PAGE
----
MILLER: So, the New York Police Department is very clear on this, which is they understand that these -- that this couple has no diplomatic or government status. But they also understand the reality of this which is, they're going to be here. They're going to be going to public events and private events, and that's going to come with the normal mayhem of how they are covered by the press but the paparazzi, specifically.

So, the NYPD calculous here is we're not obligated to protect them. But what's going to end up happening if we're not there is we're going to end up being called there anyway. So, let's put together a package where we work in tandem with their private securities that they pay for, but we add the NYPD element in case someone has to take action on the route, and yesterday that became quite apparent.

BOLDUAN: And -- that's actually -- does it -- it's quite thankful. And I mean, I think, we can say, it's a wonderful thing and they -- everyone should be very thankful that they did -- that NYPD was there because this very likely could have gone a very different direction had they not been able to create that buffer, slow down, stop and cool things off considering the direction it was going.

Max, we -- there's the what happened and what could have happened. And there's just also quite frankly, this is just really sad. I mean, it's just -- the fact that just to get photos of them, I mean, we say this as members of, I would say, the media who would keep a respectful distance and allow people to go in and out, wouldn't threat these public events, of course. It's just sad that this couple, these people have to go through this. Are they still in New York? Like, where are -- what happened? What are -- what goes now?

FOSTER: Yes, so we're not being given information exactly on where they are right now. I think that they're absolutely hunkering down, as you can understand. I mean, you know, we haven't seen Meghan out in public, have we, recently. And Harry has made a very low profile when it came to the coronation. I think that was deliberate on their part, not to steal any, sort of, attention away from King Charles' coronation.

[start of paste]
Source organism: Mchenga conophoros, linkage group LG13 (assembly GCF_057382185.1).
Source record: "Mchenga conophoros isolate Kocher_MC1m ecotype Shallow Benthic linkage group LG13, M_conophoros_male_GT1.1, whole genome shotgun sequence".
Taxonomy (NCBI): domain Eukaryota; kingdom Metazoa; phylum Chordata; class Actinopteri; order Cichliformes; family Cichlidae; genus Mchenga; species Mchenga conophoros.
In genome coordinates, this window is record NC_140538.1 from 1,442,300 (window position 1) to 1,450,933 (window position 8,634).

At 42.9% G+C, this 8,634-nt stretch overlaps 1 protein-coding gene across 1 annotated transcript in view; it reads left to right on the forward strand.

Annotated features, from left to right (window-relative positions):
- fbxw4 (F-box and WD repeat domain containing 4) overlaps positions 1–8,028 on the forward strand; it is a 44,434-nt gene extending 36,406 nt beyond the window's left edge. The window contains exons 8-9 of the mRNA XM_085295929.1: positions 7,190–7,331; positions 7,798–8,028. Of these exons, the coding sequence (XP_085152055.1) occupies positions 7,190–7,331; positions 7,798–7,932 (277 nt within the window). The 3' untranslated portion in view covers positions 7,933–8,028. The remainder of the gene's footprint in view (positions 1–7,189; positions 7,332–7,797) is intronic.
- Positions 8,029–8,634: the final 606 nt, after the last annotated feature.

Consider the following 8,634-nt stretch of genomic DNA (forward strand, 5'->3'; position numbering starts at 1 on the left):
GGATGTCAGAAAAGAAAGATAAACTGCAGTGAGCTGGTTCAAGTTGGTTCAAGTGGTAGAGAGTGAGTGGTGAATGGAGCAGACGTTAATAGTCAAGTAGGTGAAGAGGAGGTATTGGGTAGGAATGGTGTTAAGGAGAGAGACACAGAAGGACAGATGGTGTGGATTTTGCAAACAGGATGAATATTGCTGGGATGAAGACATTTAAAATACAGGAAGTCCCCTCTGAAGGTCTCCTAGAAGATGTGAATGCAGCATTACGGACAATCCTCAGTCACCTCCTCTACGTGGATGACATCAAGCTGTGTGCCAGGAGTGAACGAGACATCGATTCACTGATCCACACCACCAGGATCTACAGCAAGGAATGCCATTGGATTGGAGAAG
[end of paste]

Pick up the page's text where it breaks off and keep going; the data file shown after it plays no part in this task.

So, this was the first big, sort of, event since then where -- you know, the way it was interpreted by some columnist is that this was Meghan bouncing back and throwing herself back into the public spotlight. She now has a big-name agent, as well. So, we were -- this is the first sense of what she's going to do moving forward as this independent woman receiving this award.

So, I think it's a big shock to them that this would happen on the first touch (ph) event. And, you know, they're not going to take it down. You know, they're not going to lie down and just accept this, particularly as it plays right into Prince Harry's deepest trauma, about what he grew up with. How his mother died and how he's trying to protect Meghan from what his mother went through.

And he really thinks there is a genuine threat to Meghan that, you know, something happening in a similar way to what happened to Diana. And this would have brought it all home, particularly, with those scooters surrounding them and other blacked-out cars as well chasing them and they had to take refuge, as you were just hearing there.

SIDNER: I'm curious as to why we haven't heard about this when it first happened. We talked just a bit about that. When this first occurred, I guess it's their responsibility because the police didn't make any arrests. Like, how did no one know this happened last night in the press?

MILLER: I think this wasn't being covered by the mainstream press. And what I mean by the mainstream press is you know, I think with "The New York Times", and "CNN", and you know "CBS News." I think it was this core group of paparazzi and they were certainly not going to be covering their own overreaching or misconduct. And because there was no car accident that would have resulted in the police report, there was no official report. This is just kind of leading out yesterday because -- today because the story's been passed around.

SIDNER: Right, their spokesperson.

MILLER: You know, they didn't stay at a hotel because when you stay at a hotel then, you know, between the hotel staff and, you know, people noticing things, you know, that becomes a center of gravity. And you know, they stayed at a private residence on the upper east side.


They kept that under wraps, you know, hopefully so that they would be able to come and go. And part of that kind of hunkering down at the 19th Precinct was, you know, how do we get from here, you know, back to the residence without bringing everybody there and turning that into a nightmare for, you know, the friend with whom they were guests.